As a Prevent coordinator who has worked with higher education organisations for nearly five years, I have seen at first hand the vital work undertaken by institutions to ensure that the policy safeguards students from the very real threat of radicalisation.
Two years on from the introduction of the duty in 2015, a report published this week by the Higher Education Funding Council for England has found that higher education institutions are doing a good job in safeguarding their students from radicalisation.
It shows that none of the 313 providers assessed is failing to demonstrate due regard in its duty to safeguard students. In other words, Prevent is being applied appropriately and proportionately.
This news comes less than a week after claims brought against the Prevent duty and the Home Office were all dismissed by a High Court judgment that recognised the importance of Prevent in safeguarding vulnerable people from the threat of extremist influences.
The judgment further highlighted that “the Prevent duty does not require freedom of speech to be interfered with”.
Significantly, the ruling also recognised that the guidance does not dictate what actions higher education institutions should take. It is for institutions to decide locally what action is best for them, it said.
This is important because there is no one-size-fits-all approach. The case studies in Hefce’s report point to the fact that Prevent is implemented by universities and colleges in a manner befitting their own structures and procedures.
The judgment that Prevent is not incompatible with freedom of speech or human rights laws strongly counters the argument pushed by some detractors.
Prevent explicitly encourages debate in education – whether in schools, colleges or universities – by creating safe spaces. This reduces the influence of hate preachers and those who seek to exploit vulnerable people for violent and radical causes.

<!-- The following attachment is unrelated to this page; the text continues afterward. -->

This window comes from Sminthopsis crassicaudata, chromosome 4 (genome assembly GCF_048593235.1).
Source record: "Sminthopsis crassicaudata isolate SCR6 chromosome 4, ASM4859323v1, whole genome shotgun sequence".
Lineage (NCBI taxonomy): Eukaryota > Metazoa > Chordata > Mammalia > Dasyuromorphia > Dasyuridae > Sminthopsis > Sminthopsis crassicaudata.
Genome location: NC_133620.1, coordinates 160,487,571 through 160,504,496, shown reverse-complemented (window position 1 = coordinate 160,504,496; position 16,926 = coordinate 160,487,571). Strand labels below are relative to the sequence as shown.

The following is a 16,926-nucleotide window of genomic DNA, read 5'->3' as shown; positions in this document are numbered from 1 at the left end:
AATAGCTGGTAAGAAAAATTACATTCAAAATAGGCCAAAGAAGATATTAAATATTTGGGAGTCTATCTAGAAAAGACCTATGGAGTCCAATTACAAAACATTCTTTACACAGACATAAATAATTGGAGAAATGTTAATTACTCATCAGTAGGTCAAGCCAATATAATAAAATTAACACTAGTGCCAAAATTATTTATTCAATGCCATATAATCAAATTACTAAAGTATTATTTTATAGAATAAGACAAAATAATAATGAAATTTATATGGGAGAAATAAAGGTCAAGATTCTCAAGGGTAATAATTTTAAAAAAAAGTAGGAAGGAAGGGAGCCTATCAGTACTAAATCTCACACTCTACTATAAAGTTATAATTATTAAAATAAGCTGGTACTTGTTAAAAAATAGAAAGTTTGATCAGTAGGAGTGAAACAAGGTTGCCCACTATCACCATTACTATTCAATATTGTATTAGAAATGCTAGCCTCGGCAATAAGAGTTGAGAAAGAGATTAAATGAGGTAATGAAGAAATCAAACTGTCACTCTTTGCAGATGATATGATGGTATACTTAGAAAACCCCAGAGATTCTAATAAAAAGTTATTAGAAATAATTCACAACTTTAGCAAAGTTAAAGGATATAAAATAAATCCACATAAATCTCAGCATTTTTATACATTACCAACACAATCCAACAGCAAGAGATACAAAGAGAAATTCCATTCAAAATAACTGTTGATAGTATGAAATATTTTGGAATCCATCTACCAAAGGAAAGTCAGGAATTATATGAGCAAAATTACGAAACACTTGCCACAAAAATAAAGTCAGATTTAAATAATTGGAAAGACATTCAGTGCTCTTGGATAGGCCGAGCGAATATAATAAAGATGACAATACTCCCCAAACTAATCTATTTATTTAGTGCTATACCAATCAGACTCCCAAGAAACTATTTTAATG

One of the most contentious issues in this area has centred on whether the duty has resulted in campus events on controversial topics being cancelled, especially around activism and support for Palestine.
This is at odds with reality and feels like an attempt to exploit what is an issue of political and emotional significance to many people. Events relating to Palestine have taken place across many campuses without hindrance, with organisations such as One Solution, a joint Israeli and Palestinian initiative, holding debates on the Israel-Palestine conflict.
In my role as a coordinator, I have always encouraged institutions to provide a safe space where open and honest dialogue can be promoted, not stifled.
This approach applies to all sectors in the field of education, not just universities. A recent independent report led by Coventry University found “clear examples of schools, colleges and individual staff responding to the duty through initiating or reinvigorating a range of curriculum activities”.
I have seen at first hand the commitment that universities have to their students’ safety. One provider I have worked with closely is the University of Wolverhampton, which was recognised as particularly strong in its approach to Prevent. It has a dedicated Prevent working group of staff and students who meet regularly and report any findings to the university’s safeguarding committee.
“There has never been a more important time for us to come together to tackle the dangers of radicalisation and ensure that extremist ideologies are robustly challenged,” Jo Johnson, the universities minister, said this week.
We need Prevent more than ever. Those who brought the legal challenge against Prevent lost on all aspects of their claim, and this week it was revealed that no higher education institution is failing to deliver Prevent.
That does not mean that the job is done, of course, but it is encouraging progress.
Hifsa Haroon-Iqbal is the regional Prevent lead for higher and further education in the West Midlands.